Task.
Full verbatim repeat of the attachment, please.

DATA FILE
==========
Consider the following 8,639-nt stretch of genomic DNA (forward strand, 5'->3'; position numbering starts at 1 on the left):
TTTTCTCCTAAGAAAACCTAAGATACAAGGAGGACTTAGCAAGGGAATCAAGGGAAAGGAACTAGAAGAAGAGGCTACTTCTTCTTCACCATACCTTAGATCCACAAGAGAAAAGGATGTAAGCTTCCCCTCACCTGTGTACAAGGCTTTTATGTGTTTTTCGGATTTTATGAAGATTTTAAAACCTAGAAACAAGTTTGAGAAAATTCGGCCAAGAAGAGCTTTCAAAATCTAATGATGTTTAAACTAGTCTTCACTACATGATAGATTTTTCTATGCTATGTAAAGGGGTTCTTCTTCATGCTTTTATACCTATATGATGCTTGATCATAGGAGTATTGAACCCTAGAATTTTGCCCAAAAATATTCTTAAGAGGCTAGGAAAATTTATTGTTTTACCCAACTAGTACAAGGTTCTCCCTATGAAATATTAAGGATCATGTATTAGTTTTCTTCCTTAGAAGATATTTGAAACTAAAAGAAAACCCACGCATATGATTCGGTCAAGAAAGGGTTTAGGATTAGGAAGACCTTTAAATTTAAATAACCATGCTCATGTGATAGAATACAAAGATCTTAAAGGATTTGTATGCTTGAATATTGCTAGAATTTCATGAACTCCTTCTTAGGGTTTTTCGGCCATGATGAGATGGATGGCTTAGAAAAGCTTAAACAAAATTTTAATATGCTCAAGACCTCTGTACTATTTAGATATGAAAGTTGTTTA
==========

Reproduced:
Consider the following 8,639-nt stretch of genomic DNA (forward strand, 5'->3'; position numbering starts at 1 on the left):
TTTTCTCCTAAGAAAACCTAAGATACAAGGAGGACTTAGCAAGGGAATCAAGGGAAAGGAACTAGAAGAAGAGGCTACTTCTTCTTCACCATACCTTAGATCCACAAGAGAAAAGGATGTAAGCTTCCCCTCACCTGTGTACAAGGCTTTTATGTGTTTTTCGGATTTTATGAAGATTTTAAAACCTAGAAACAAGTTTGAGAAAATTCGGCCAAGAAGAGCTTTCAAAATCTAATGATGTTTAAACTAGTCTTCACTACATGATAGATTTTTCTATGCTATGTAAAGGGGTTCTTCTTCATGCTTTTATACCTATATGATGCTTGATCATAGGAGTATTGAACCCTAGAATTTTGCCCAAAAATATTCTTAAGAGGCTAGGAAAATTTATTGTTTTACCCAACTAGTACAAGGTTCTCCCTATGAAATATTAAGGATCATGTATTAGTTTTCTTCCTTAGAAGATATTTGAAACTAAAAGAAAACCCACGCATATGATTCGGTCAAGAAAGGGTTTAGGATTAGGAAGACCTTTAAATTTAAATAACCATGCTCATGTGATAGAATACAAAGATCTTAAAGGATTTGTATGCTTGAATATTGCTAGAATTTCATGAACTCCTTCTTAGGGTTTTTCGGCCATGATGAGATGGATGGCTTAGAAAAGCTTAAACAAAATTTTAATATGCTCAAGACCTCTGTACTATTTAGATATGAAAGTTGTTTA